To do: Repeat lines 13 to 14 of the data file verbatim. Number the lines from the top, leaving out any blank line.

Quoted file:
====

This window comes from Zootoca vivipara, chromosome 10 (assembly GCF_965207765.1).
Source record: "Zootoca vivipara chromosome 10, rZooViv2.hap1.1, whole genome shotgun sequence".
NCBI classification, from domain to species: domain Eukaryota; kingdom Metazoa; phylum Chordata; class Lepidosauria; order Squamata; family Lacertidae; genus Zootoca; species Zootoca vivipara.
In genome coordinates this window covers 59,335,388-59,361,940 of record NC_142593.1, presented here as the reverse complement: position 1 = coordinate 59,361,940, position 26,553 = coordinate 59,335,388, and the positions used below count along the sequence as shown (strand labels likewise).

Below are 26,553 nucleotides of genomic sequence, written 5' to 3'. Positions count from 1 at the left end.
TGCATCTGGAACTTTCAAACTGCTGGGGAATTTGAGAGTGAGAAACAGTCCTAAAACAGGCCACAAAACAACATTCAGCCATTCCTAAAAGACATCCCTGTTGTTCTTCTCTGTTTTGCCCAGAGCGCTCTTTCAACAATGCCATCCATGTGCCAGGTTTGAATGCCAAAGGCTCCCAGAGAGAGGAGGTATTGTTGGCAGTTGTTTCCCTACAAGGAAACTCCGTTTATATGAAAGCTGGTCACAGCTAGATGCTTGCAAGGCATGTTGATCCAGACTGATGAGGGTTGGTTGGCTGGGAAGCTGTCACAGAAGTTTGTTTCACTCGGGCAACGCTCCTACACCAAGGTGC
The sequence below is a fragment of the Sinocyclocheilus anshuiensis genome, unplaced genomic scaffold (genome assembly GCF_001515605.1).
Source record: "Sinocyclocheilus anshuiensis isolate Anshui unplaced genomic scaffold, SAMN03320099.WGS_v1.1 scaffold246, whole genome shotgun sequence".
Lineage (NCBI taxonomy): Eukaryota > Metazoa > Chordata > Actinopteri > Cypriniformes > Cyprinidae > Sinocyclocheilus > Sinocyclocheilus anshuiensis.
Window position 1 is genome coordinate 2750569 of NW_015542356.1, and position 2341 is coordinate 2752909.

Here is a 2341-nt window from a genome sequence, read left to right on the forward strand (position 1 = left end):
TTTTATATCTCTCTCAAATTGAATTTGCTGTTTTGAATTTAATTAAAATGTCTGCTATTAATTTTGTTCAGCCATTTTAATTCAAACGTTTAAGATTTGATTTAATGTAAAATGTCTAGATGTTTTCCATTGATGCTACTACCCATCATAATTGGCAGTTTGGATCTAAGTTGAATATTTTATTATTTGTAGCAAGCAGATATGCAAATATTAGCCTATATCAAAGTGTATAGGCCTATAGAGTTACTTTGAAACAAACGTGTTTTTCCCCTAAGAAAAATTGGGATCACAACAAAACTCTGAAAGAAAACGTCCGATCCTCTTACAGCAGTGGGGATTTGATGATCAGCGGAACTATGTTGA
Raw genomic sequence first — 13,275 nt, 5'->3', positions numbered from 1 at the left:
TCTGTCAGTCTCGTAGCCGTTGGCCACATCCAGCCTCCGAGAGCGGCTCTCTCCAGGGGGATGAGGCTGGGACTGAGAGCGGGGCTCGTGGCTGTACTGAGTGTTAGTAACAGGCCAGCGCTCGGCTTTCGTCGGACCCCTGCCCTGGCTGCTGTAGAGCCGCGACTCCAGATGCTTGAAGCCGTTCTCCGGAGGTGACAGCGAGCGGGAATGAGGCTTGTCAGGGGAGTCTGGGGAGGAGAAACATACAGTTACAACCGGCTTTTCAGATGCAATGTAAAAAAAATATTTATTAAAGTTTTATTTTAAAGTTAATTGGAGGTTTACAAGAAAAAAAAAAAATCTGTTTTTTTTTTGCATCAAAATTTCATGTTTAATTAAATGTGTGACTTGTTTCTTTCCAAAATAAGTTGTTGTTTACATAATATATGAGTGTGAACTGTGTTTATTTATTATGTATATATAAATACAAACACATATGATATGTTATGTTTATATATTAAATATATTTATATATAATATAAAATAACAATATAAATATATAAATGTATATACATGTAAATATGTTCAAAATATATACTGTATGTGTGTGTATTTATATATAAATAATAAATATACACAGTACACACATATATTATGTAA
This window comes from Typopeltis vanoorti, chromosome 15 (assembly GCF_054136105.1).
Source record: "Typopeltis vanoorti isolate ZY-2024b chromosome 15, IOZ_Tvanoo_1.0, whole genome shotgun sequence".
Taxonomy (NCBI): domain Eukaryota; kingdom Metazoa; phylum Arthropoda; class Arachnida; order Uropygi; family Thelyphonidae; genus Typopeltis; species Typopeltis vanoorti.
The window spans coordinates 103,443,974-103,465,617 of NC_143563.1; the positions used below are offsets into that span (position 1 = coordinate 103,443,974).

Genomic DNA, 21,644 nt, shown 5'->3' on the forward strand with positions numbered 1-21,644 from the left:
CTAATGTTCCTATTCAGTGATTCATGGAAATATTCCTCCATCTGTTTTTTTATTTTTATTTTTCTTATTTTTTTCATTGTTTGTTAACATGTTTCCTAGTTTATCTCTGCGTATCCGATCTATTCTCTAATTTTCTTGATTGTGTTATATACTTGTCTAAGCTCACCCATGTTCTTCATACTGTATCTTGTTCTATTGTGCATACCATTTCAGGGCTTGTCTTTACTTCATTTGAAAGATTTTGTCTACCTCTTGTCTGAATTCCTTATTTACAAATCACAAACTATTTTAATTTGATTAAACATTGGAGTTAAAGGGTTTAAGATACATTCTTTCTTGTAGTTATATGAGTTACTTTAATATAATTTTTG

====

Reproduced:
Raw genomic sequence first — 13,275 nt, 5'->3', positions numbered from 1 at the left:
TCTGTCAGTCTCGTAGCCGTTGGCCACATCCAGCCTCCGAGAGCGGCTCTCTCCAGGGGGATGAGGCTGGGACTGAGAGCGGGGCTCGTGGCTGTACTGAGTGTTAGTAACAGGCCAGCGCTCGGCTTTCGTCGGACCCCTGCCCTGGCTGCTGTAGAGCCGCGACTCCAGATGCTTGAAGCCGTTCTCCGGAGGTGACAGCGAGCGGGAATGAGGCTTGTCAGGGGAGTCTGGGGAGGAGAAACATACAGTTACAACCGGCTTTTCAGATGCAATGTAAAAAAAATATTTATTAAAGTTTTATTTTAAAGTTAATTGGAGGTTTACAAGAAAAAAAAAAAATCTGTTTTTTTTTTGCATCAAAATTTCATGTTTAATTAAATGTGTGACTTGTTTCTTTCCAAAATAAGTTGTTGTTTACATAATATATGAGTGTGAACTGTGTTTATTTATTATGTATATATAAATACAAACACATATGATATGTTATGTTTATATATTAAATATATTTATATATAATATAAAATAACAATATAAATATATAAATGTATATACATGTAAATATGTTCAAAATATATACTGTATGTGTGTGTATTTATATATAAATAATAAATATACACAGTACACACATATATTATGTAA